It’s not every day you get to talk to one of the members of your all-time favourite band. As I prepared myself for a Zoom chat with multi-instrumentalist Dave Depper from Death Cab For Cutie, I was experiencing what I can only describe as severe imposter syndrome. “Don’t embarrass yourself, don’t embarrass yourself…”
When I first discovered Transatlanticism in 2003, it changed my life. Everything I knew and loved about music was suddenly transformed in front of me, as if Dumbledore himself was crafting some audio-transfixation spell. Lyrically, it tugged on every heart string. I’ve written about this album many times and, despite it being a pretty significant anniversary year, I don’t feel I need to rehash my gushing feelings for it yet again. It’s for the sake of context that I preface our chat with this piece of information. After meticulously slaving away over every word of this article in hopes of doing the most important band in my life justice, it is time to rip off the proverbial band-aid and jump into it. After all, that’s what you’re here to read, right?
In the last couple years, Death Cab has been extremely busy. Which is a weird thing to say about a time period that included a global pandemic. Ben Gibbard kept a lot of us sane by doing frequent live-streams from his house, Jason McGerr broadcast periodic chats with other talented drummers, and eventually all five members began writing a new record – Asphalt Meadows – together, from a distance.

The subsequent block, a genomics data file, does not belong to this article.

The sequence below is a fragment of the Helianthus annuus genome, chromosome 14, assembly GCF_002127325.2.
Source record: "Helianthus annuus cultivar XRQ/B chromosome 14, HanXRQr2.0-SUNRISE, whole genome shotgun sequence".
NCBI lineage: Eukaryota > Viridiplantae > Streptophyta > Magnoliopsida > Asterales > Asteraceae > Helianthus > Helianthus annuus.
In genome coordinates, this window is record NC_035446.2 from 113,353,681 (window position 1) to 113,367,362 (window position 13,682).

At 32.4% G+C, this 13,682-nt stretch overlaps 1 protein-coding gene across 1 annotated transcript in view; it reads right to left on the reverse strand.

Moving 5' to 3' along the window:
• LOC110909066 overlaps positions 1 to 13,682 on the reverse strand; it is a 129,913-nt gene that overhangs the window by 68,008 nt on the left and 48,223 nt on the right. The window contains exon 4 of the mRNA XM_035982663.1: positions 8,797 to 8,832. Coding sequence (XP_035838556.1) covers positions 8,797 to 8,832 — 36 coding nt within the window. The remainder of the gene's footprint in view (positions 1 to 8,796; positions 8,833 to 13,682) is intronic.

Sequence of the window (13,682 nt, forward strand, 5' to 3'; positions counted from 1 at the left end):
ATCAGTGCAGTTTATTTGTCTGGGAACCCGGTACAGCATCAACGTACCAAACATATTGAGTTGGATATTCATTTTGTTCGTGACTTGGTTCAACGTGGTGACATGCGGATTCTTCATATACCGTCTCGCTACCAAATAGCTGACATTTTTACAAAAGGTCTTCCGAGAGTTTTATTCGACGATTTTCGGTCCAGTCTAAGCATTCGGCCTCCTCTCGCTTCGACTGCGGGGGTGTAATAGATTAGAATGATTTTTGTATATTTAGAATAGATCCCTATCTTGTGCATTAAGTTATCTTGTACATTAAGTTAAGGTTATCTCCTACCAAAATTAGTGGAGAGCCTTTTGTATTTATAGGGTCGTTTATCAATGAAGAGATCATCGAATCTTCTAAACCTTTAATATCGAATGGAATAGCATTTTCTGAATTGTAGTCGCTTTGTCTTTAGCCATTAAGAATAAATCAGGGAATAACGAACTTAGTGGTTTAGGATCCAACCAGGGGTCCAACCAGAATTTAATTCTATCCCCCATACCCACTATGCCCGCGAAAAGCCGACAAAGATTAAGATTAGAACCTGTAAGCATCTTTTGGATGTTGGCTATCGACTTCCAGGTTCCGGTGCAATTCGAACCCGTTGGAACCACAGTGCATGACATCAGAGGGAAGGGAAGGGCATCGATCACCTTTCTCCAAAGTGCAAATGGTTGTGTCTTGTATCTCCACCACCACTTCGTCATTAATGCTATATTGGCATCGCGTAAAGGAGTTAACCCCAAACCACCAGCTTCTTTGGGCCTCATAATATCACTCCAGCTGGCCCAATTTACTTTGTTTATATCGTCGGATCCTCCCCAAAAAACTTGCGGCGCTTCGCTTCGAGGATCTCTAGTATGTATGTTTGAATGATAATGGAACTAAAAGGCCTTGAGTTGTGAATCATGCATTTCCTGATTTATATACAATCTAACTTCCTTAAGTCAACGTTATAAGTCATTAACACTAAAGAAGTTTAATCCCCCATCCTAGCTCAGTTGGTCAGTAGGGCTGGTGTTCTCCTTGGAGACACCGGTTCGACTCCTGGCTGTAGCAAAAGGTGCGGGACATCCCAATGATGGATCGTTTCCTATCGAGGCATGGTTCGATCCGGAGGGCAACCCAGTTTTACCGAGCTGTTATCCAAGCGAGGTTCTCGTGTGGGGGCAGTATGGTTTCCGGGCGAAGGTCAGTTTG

I spoke to Dave fresh off the first leg of their extensive Asphalt Meadows tour – just this week, they’ve begun the next, over on our side of the pond. The multi-instrumentalist had been enjoying the last couple months at home in Portland, Oregon.
“At this time of year, I’m pretty into cross country skiing,” Dave tells me. “I’m also a vinyl record guy. I’ve got a collection that’s growing, and I buy and sell stuff on Discogs – nerdy stuff like that. I’m a pretty voracious reader, too. I’ve done a lot of that over the last few months.”
After recommending the highlight of his at-home reading – a psychological thriller called The Magus by John Fowles, which I immediately added to my Amazon cart – we get discussing the tenth album in Death Cab’s enthralling discography.
Asphalt Meadows, which debuted last Fall, is the sound of a band not only rejuvenated, but pushing the boundaries of what they are known and beloved for. Quite frankly, it is a late-career masterpiece most bands of their stature would kill for.